"At the root of this deal was balancing the conviction of our ability to compete in 2010 with the opportunity to impact the team's construction for years to come," Indians general manager Mark Shapiro said in a statement. "Without the sense of confidence in the team's ultimate competitiveness, we acted aggressively to add players that will impact the organization in 2010 and beyond."
Asked in Seattle whether he felt the Blue Jays dodged a bullet by the Phillies acquiring Lee instead of Halladay, Toronto manager Cito Gaston noted that some of Philadelphia's top prospects were still available and said with a chuckle, "Yeah, I guess. Who knows? They may come back and get [Halladay], too. That'd be a pretty good staff there, wouldn't it?"
Lee, the 2008 AL Cy Young winner who turns 31 next month, is having another solid season for the Indians, posting a 3.14 ERA while walking just 33 in 152 innings. He will make $8 million in 2010 and then be eligible for free agency.
Lee, who was a guest on ESPN950 in Philadelphia on Wednesday morning, was asked if he definitely plans to test free agency.
"That's where every player wants to be, so honestly, the closer I get to that point, the more likelihood I'm going to be testing free agency," he said. "But I still have a year and two months 'til then, so we'll see."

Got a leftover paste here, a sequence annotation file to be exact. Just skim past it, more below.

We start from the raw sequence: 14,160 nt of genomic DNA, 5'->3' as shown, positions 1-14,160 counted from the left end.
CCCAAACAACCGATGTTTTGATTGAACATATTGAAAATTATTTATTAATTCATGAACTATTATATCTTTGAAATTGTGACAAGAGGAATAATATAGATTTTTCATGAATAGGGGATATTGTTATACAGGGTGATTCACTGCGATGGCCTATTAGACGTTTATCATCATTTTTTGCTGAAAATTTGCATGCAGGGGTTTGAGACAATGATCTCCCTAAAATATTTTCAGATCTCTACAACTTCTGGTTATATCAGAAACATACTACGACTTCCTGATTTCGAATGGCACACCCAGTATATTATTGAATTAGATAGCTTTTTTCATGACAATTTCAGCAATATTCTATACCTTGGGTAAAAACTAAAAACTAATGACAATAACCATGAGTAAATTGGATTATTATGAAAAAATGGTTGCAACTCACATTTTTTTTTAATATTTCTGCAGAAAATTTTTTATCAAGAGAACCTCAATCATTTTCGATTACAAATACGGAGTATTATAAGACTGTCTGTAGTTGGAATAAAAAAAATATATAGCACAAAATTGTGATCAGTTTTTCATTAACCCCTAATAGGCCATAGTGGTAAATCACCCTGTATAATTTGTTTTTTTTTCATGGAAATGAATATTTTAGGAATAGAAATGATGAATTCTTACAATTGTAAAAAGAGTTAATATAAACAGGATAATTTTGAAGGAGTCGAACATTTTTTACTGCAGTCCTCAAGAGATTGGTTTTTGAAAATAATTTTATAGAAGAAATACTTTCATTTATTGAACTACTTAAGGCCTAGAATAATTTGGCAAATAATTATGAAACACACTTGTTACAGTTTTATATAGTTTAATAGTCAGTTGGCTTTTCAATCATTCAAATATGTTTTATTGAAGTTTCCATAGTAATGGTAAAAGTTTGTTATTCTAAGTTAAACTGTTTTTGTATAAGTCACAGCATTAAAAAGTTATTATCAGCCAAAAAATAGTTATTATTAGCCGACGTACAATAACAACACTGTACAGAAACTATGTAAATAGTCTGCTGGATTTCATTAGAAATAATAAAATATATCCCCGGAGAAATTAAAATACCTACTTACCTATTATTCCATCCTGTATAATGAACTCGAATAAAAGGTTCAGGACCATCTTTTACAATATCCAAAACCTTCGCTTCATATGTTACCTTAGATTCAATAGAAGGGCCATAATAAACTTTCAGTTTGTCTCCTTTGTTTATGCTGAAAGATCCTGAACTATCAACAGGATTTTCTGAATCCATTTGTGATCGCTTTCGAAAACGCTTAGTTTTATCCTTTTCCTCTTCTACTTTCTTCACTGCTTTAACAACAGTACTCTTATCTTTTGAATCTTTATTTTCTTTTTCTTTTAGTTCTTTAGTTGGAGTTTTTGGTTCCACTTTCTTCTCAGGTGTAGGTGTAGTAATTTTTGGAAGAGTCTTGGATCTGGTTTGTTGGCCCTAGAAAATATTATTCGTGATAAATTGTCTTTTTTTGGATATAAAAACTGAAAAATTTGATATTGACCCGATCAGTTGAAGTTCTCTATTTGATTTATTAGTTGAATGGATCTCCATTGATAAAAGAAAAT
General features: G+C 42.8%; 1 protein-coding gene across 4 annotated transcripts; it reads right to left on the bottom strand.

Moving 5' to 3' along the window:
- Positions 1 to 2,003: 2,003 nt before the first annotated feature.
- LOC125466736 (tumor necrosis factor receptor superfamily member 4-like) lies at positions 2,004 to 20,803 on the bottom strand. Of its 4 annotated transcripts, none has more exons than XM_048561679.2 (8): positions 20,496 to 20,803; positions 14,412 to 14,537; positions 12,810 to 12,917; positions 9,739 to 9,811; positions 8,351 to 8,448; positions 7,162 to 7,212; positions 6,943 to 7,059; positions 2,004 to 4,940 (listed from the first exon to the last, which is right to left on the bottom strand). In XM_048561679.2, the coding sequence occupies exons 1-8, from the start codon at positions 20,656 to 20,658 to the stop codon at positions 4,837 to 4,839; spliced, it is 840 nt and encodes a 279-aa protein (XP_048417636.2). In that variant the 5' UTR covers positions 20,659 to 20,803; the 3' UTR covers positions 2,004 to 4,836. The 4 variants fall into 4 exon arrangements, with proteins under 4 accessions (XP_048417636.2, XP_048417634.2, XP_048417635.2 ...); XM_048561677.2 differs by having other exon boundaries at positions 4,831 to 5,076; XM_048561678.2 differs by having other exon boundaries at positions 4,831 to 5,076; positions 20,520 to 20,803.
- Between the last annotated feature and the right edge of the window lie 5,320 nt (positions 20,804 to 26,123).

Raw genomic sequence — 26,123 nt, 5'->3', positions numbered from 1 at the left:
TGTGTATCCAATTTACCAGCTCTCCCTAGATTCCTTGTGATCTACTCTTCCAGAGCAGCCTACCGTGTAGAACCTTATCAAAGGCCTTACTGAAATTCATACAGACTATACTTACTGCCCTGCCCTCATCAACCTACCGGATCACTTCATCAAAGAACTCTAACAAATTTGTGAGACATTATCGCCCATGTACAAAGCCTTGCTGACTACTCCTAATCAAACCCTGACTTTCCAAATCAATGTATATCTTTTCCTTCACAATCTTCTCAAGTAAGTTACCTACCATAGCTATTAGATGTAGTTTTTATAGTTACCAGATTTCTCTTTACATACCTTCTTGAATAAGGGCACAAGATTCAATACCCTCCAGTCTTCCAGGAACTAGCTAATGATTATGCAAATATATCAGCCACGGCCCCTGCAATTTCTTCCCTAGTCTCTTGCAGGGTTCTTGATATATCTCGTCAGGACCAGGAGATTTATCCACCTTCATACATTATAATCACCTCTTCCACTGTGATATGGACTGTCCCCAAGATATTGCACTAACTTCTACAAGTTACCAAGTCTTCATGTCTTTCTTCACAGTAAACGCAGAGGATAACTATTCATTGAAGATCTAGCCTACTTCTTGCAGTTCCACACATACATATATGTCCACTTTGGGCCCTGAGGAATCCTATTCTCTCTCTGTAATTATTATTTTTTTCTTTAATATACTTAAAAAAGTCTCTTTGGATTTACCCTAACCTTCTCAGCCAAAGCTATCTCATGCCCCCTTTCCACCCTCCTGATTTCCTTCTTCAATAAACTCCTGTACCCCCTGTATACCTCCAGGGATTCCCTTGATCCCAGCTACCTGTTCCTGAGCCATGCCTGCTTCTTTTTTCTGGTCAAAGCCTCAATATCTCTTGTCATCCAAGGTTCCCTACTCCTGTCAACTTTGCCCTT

Lee would be the sixth Cy Young winner to be traded in the offseason or during the season following his Cy Young win. Last season, 2007 AL Cy Young winner CC Sabathia was traded by the Indians to the Milwaukee Brewers.
Lee gives the Phillies another top starter to join Cole Hamels. Hamels, who was MVP of the World Series and NLCS last fall, has been inconsistent this season. He's 7-5 with a 4.42 ERA, though he pitched well in a Tuesday night victory over the Diamondbacks.
The Phillies have a comfortable lead in the division -- seven games ahead of second-place Florida going into Wednesday's games. They've sought pitching help since No. 2 starter Brett Myers had hip surgery in June. Forty-six-year-old Jamie Moyer leads the staff with 10 wins, but he has a 5.32 ERA.
"Obviously the Phillies are the defending world champions, they're a good team and they're in first place," Lee, sitting in the Indians' clubhouse in Anaheim, Calif., said hours before the deal reached fruition. "Honestly, it's an honor and I look at it as a good thing. If other teams are wanting me and are willing to trade some of their key players and future players for me, it's a compliment."
Francisco is batting .250 with 10 homers and 33 RBIs. He upgrades Philadelphia's bench, which has lacked a solid, right-handed hitter.
Jayson Stark covers Major League Baseball for ESPN.com. Information from The Associated Press was used in this report.